Hole made it possible to trick users into double spending and hack smart contracts. Developers of Ethereum, the world’s No. 2 digital currency by market capitalization, have closed a serious security hole that allowed virtually anyone with an Internet connection to manipulate individual users’ access to the publicly accessible ledger.
So-called eclipse attacks work by preventing a cryptocurrency user from connecting to honest peers. Attacker-controlled peers then feed the target a manipulated version of the blockchain the entire currency community relies on to reconcile transactions and enforce contractual obligations. Eclipse attacks can be used to trick targets into paying for a good or service more than once and to co-opt the target’s computing power to manipulate algorithms that establish crucial user consensus. Because Ethereum supports “smart contracts” that automatically execute transactions when certain conditions in the blockchain are present, Ethereum eclipse attacks can also be used to interfere with those self-enforcing agreements.
Like most cryptocurrencies, Ethereum uses a peer-to-peer mechanism that compiles input from individual users into an authoritative blockchain. In 2015 and again in 2016, separate research teams devised eclipse attacks against Bitcoin that exploited P2P weaknesses. Both were relatively hard to pull off. The 2015 attack required a botnet or a small ISP that controlled thousands of devices, while the 2016 attack relied on the control of huge chunks of Internet addresses through a technique known as border gateway protocol hijacking. The demands made it likely that both attacks could be carried out only by sophisticated and well-resourced hackers.
Attention script kiddies
Many researchers believed that the resources necessary for a successful eclipse attack against Ethereum would considerably higher than the Bitcoin attacks. After all, Ethereum’s P2P network includes a robust mechanism for cryptographically authenticating messages and by default peers establish 13 outgoing connections, compared with eight for Bitcoin. Now, some of the same researchers who devised the 2015 Bitcoin attack are back to set the record straight. In a paper published Thursday, they wrote:
We demonstrate that the conventional wisdom is false. We present new eclipse attacks showing that, prior to the disclosure of this work in January 2018, Ethereum’s peer-to-peer network was significantly less secure than that of Bitcoin. Our eclipse attackers need only control two machines, each with only a single IP address. The attacks are off-path-the attacker controls endhosts only and does not occupy a privileged position between the victim and the rest of the Ethereum network. By contrast, the best known off-path eclipse attacks on Bitcoin require the attacker to control hundreds of host machines, each with a distinct IP address. For most Internet users, it is far from trivial to obtain hundreds (or thousands) of IP addresses. This is why the Bitcoin eclipse attacker envisioned [in the 2015 research] was a full-fledged botnet or Internet Service Provider, while the BGP-hijacker Bitcoin eclipse attacker envisioned [in the 2016 paper] needed access to a BGP-speaking core Internet router. By contrast, our attacks can be run by any kid with a machine and a script.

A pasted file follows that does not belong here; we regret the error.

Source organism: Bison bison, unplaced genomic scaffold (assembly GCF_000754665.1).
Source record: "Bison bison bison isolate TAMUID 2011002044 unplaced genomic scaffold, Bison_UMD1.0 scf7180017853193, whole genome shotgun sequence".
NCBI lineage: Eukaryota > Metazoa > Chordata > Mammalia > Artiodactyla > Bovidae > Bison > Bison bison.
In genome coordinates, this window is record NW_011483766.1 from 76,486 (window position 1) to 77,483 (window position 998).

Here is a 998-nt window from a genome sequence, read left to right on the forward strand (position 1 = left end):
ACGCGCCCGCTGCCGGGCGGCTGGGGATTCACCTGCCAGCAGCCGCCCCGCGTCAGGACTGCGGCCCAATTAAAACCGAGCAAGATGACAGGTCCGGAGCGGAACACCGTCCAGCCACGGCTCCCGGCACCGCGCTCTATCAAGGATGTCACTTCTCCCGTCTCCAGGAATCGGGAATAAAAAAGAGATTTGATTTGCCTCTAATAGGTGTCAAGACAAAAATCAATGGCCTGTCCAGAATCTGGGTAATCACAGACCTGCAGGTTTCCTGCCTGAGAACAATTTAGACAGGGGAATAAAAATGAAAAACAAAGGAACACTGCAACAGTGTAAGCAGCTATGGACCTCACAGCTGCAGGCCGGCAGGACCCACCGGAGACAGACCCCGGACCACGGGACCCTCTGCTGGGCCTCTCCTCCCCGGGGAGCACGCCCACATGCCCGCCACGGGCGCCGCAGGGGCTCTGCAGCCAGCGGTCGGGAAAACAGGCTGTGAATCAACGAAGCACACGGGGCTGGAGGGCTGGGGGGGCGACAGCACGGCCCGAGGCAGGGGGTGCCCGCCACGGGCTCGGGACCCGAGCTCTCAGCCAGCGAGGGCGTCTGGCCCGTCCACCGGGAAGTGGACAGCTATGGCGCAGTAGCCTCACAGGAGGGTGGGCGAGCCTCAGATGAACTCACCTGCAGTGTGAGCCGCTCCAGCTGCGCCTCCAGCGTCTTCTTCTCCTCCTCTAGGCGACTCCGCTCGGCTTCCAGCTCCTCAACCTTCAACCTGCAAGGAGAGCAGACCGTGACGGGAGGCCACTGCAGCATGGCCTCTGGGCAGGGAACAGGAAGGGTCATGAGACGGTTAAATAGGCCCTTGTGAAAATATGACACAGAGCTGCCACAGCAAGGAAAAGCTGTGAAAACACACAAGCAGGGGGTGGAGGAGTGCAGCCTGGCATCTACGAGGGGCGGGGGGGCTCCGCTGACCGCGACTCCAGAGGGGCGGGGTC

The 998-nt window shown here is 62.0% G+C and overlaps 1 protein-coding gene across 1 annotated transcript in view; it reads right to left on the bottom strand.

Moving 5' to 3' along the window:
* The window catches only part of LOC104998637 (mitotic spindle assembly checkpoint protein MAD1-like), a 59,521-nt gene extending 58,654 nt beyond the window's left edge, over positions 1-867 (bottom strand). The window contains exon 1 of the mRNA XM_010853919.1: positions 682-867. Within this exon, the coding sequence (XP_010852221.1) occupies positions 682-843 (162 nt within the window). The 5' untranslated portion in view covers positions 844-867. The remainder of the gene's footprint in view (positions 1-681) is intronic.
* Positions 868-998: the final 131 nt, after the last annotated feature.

Raising the bar
In January, the researchers reported their findings to Ethereum developers. They responded by making changes to geth, the most popular application supporting the Ethereum protocol. Ethereum users who rely on geth should ensure they’ve installed version 1.8 or higher. The researchers didn’t attempt the same attacks against other Ethereum clients. In an email, Ethereum developer Felix Lange wrote:
“We have done our best to mitigate the attacks within the limits of the protocol. The paper is concerned with ‘low-resource’ eclipse attacks. As far as we know, the bar has been raised high enough that eclipse attacks are not feasible without more substantial resources, with the patches that have been implemented in geth v1.8.0.” Lange went on to say he didn’t believe another popular Ethereum app called Parity is vulnerable to the same attacks.
The paper, titled Low-Resource Eclipse Attacks on Ethereum’s Peer-to-Peer Network, described two separate attacks. The simplest one relied on two IP addresses, which each generate large numbers of cryptographic keys that the Ethereum protocol uses to designate peer-to-peer nodes. The attacker then waits for a target to reboot the computer, either in the due course of time, or after the hacker sends various malicious packets that cause a system crash. As the target is rejoining the Ethereum network, the attacker uses the pool of nodes to establish incoming connections before the target can establish any outgoing ones.
The second technique works by creating a large number of attacker-controlled nodes and sending a special packet that effectively poisons the target’s database with the fraudulent nodes. When the target reboots, all of the peers it connects to will belong to the attacker. In both cases, once the target is isolated from legitimate nodes, the attacker can present a false version of the blockchain. With no peers challenging that version, the target will assume the manipulated version is the official blockchain.
It’s about time